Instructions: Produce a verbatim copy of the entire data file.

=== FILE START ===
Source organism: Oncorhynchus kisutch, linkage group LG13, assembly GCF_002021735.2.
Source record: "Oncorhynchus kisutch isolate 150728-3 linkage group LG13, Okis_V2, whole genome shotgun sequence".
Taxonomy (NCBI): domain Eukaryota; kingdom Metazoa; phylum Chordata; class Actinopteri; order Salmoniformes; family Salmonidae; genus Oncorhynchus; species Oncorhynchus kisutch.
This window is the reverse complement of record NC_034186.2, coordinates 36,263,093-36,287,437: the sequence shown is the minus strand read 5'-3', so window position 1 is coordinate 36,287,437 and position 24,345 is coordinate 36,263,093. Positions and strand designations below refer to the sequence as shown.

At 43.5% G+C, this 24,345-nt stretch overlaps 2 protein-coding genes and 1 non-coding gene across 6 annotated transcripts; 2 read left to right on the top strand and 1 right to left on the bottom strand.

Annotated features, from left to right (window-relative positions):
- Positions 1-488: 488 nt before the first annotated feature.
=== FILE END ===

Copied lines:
Source organism: Oncorhynchus kisutch, linkage group LG13, assembly GCF_002021735.2.
Source record: "Oncorhynchus kisutch isolate 150728-3 linkage group LG13, Okis_V2, whole genome shotgun sequence".
Taxonomy (NCBI): domain Eukaryota; kingdom Metazoa; phylum Chordata; class Actinopteri; order Salmoniformes; family Salmonidae; genus Oncorhynchus; species Oncorhynchus kisutch.
This window is the reverse complement of record NC_034186.2, coordinates 36,263,093-36,287,437: the sequence shown is the minus strand read 5'-3', so window position 1 is coordinate 36,287,437 and position 24,345 is coordinate 36,263,093. Positions and strand designations below refer to the sequence as shown.

At 43.5% G+C, this 24,345-nt stretch overlaps 2 protein-coding genes and 1 non-coding gene across 6 annotated transcripts; 2 read left to right on the top strand and 1 right to left on the bottom strand.

Annotated features, from left to right (window-relative positions):
- Positions 1-488: 488 nt before the first annotated feature.